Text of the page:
What Does Toxic Mean?
Toxic foods can cause medical issues with your dog ranging from stomach upset, vomiting, and diarrhea to even death. The amount that will cause a medical issue will depend both on the food as well as the size of your dog. Some dogs may be more sensitive to some foods than others as well.
Toxic Foods Your Dog Must Never Eat
Some foods may cause a severe medical reaction no matter the amount your dog eats. These are the foods you should be very careful with that your dog never has access including:
- Grapes and raisins
- Xylitol (a sugar substitute that is often found in candy and gum)
- Chocolate, especially dark and baking chocolate
- Macadamia nuts
- Cooked bones
- Coffee, tea, and caffeinated foods
- Fruit seeds and pits including apple, apricot, peach, and cherry
- Alcohol and drugs (prescription or otherwise)
Will your dog have a reaction every time they eat these things, or if they eat a really small amount? It’s possible they won’t—but do you want to take that chance?
Any of these foods has the potential to cause some very serious reactions in your dog. For example, grapes and raisins can cause kidney failure, even in small amounts. Bones can get stuck in the GI tract and cause damage. Xylitol can cause a dangerous drop in blood sugar in dogs which even in small doses can cause death.
Some foods can cause choking hazards. Things like fruit seeds and pits can get stuck, and they are dangerous if they chew them up as well. Other things can be dangerous as well, like giving your dog an ear of corn. While corn itself is fine, if your dog tries to eat the entire piece, it could easily get stuck.
Always Check Food Ingredients
Before you feed your dog any human foods, it’s important to check the ingredients. There may be things in the food that you’re not aware of.
A great example is Xylitol as it’s in a lot of sugar-free products. It can even be in peanut butter. Sometimes it’s even called birch sugar, so you have to be especially careful. It’s important to read labels to make sure it’s not in any food you give your dog.
If you put onion in your meatloaf, you shouldn’t give it to your dog. There’s a lot of hidden ingredients in foods so if you’re going to give your dog a human food snack, be really careful.
Another food that people will often give their dogs when they are sick and are not feeling well to stimulate their appetite is baby food. Though meat baby foods are generally ok to give a dog in small amounts (as they can be high in fat), you should check the label as they sometimes have onion or onion powder as a flavor enhancer.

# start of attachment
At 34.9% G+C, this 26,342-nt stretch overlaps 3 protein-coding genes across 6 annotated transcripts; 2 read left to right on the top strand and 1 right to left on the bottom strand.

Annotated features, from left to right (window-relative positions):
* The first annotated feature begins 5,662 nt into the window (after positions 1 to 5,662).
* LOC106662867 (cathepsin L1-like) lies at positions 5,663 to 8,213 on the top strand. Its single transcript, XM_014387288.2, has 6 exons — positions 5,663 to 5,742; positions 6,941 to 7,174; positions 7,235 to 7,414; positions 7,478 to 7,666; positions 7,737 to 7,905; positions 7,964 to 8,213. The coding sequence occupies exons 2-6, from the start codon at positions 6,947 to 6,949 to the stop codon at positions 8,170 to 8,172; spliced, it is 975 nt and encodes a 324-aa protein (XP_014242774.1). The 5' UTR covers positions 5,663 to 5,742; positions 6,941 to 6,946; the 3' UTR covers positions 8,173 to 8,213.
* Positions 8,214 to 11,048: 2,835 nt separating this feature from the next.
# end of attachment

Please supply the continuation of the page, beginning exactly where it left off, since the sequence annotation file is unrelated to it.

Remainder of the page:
Sometimes it’s very clear but often it’s not. So, it’s important to read labels for any foods you give your dogs to make sure they don’t contain toxic ingredients that could accidentally hurt your dog.
Foods That May Be Ok in Small Amounts
There are many foods that may be ok in small amounts, however, they have the potential to make your dog sick in large amounts. And, of course, you don’t really know exactly how much will make them sick, so it’s best to avoid these foods or keep the amounts very small.
- Cat food
- Fat trimmings
- Human vitamins
- Milk and dairy
These foods can cause stomach upset and some may cause vitamin deficiency or pancreatitis. Some dogs are lactose intolerant and so milk and dairy products may cause issues.
Human vitamins and supplements should only be used under the guidance of your veterinarian. Though these foods are usually not a problem in small amounts, it’s hard to know what the line is between what your dog can tolerate, and what may be too much. Caution is advised.
What to Do if Your Dog Eats Food They Shouldn’t?
Even if you’re careful, your dog might get into one of these toxic foods. Maybe you accidentally fed something to your dog or perhaps your child dropped something on the floor. Or, some dogs “counter surf” where they go up on the kitchen counter and grab things. It happens.
If your dog ate something in the first group above of foods that your dog should never eat—things like grapes, macadamia nuts, and chocolate, call your vet immediately or an emergency vet hospital. Or, you can call either the Pet Poison Helpline (855-213-6680) or the ASPCA Animal Poison Control Center (888-426-4435) for a fee. You may need to take your dog to the vet or to an emergency vet if it’s after hours.
If your dog ate food in the second grouping, it’s a good idea to call your vet as well to see what to watch out for in terms of signs of toxicity. If it’s a small amount, chances are your dog will be fine. If it’s a larger amount or if your dog is exhibiting clinical signs, your vet will likely want to see them right away.
It’s important to know what foods are ok for your dog to eat. Most dogs will eat just about anything, so it’s up to us to make sure to keep them safe. Learn what’s on the list and if you think you may forget, put a copy up on your fridge or something you can easily refer to just in case.